LONDON, Ont. -- On an unseasonably balmy afternoon in January, a few hundred union members, local residents and their families descend on the picket line outside the Electro-Motive Diesel plant in this southern Ontario city, where workers are embroiled in one of the most cutthroat labour disputes in recent memory.
Billed as a “solidarity barbecue,” the event is intended to keep spirits high among Electro-Motive’s 420 CAW members, who have been locked out of the locomotive assembly plant since January 1 -- and likely will be for some time. Peoria, Ill.-based manufacturing giant Caterpillar, which owns the facility through its subsidiary Progress Rail, barricaded the plant when the union refused to accept a 55 per cent pay cut, a concession labour leaders describe as unprecedented.
As volunteers fire up hot dogs and hamburgers, organizers and politicians deliver impassioned speeches atop a makeshift stage, eliciting enthusiastic applause from the captive crowd and sporadic honking from passing motorists.
“Caterpillar underestimated not only the response of the labour movement but of the response of the community as a whole,” proclaimed Tim Carrie, the president of CAW Local 27, which represents the workers at the plant. “This fight will be going on for a while.”
But beneath the bravado, there is a nagging sense of fear on the line, where workers are getting a bone-chilling glimpse of what could be the new face of the manufacturing industry. As they told The Huffington Post, they’re only too aware that the opponent they’re staring down has deep pockets, transnational reach -- and, perhaps most menacingly, a possible alternative to the labour they provide.
It’s a scenario that has the union and its members caught between a rock and a very hard place.
Previously on HuffPost:
Ross Seeley, a pipe-fitter who has worked at the plant for 29 and a half years, says he is “hopeful that [Caterpillar] can wake up and realize that they have a good workforce here that build a world class product.”
But when asked about how he thinks the dispute will end, his easy smile fades.
“They can kind of do whatever they want to do. I think they’re probably going to close the plant and move it, which is terrible,” says Seeley, whose retirement is just six months away, and could hang in the balance. “It leaves you speechless.”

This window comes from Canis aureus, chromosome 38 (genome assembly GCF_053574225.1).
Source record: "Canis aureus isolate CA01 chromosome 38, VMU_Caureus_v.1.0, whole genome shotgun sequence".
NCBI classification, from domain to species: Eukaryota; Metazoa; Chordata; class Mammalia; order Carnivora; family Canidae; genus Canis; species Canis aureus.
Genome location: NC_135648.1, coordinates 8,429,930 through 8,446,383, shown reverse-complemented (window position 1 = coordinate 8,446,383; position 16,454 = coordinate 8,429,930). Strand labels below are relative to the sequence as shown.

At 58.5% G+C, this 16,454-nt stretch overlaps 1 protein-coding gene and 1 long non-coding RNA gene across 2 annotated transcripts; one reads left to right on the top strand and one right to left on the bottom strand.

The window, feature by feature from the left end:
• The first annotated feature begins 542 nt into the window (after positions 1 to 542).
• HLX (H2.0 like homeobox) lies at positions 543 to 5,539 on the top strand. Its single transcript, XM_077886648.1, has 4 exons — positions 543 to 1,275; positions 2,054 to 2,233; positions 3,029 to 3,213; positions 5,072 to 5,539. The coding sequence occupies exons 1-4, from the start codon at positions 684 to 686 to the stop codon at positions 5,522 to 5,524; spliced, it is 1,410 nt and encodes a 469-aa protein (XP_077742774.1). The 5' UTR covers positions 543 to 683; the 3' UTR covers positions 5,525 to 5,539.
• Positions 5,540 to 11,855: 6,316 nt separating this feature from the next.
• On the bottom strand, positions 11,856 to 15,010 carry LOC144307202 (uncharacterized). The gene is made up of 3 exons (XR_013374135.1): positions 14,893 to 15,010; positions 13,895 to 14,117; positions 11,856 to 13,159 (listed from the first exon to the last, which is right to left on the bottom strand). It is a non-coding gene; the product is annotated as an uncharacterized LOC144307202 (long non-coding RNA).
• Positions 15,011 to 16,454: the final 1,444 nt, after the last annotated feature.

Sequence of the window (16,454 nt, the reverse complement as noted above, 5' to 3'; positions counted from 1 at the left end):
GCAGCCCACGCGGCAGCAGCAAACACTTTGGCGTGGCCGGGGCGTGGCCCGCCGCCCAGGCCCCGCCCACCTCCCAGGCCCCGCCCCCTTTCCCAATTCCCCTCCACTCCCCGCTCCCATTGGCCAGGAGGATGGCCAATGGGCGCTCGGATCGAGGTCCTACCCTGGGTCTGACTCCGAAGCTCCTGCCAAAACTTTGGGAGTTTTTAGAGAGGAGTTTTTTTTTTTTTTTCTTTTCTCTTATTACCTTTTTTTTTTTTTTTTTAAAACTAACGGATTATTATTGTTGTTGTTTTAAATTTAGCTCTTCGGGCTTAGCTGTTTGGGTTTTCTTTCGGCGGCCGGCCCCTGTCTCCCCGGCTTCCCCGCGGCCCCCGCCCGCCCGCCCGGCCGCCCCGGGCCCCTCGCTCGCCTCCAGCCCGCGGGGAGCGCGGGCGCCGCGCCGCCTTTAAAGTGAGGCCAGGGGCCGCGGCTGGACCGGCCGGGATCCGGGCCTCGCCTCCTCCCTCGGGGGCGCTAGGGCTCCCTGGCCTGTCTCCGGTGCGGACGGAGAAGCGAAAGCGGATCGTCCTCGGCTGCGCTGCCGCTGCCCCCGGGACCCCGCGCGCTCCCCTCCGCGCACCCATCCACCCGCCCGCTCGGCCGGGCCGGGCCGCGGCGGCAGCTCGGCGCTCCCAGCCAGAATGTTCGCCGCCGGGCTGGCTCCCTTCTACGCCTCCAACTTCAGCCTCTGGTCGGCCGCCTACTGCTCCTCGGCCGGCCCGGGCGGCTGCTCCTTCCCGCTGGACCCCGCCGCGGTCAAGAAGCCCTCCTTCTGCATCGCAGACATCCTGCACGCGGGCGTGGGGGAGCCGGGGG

The past few years have been turbulent at the London plant. After producing locomotives for General Motors for decades, the firm was sold by the beleaguered automaker to Greenbriar Equity Group and Berkshire Partners in 2005, before Caterpillar took over 2010.
But in the last year, Caterpillar has opened several new locomotive assembly plants, including one in Muncie, Ind., where workers are paid less than what the company is offering its employees in London.
Though there are questions about whether Muncie has the skilled labour required to supplant the experience and expertise of the London facility, some speculate that the lockout may be a precursor to shifting production south of the border.
“This company doesn’t need those cuts,” says Michael Lynk, a labour law expert at the University of Western Ontario. “There’s no economic explanation for this aside from the fact that they think they can [pay workers] $14 or $16 an hour in an economically distressed area of Indiana.”
“The tea leaves seem to be pointing in that direction,” he says.
But Jonathan Cutler, a labour professor and UAW expert at Wesleyan University, has a different take.
"You do a lockout as a threat to employees that you will just hold out as long as it takes for them to make the concessions you're asking for," he says. “The lockout implies actually that you're going to stay.”
Caterpillar has so far been mum on its intentions for the London plant, forwarding an interview request to the Toronto office of public relations firm Fleishman-Hillard.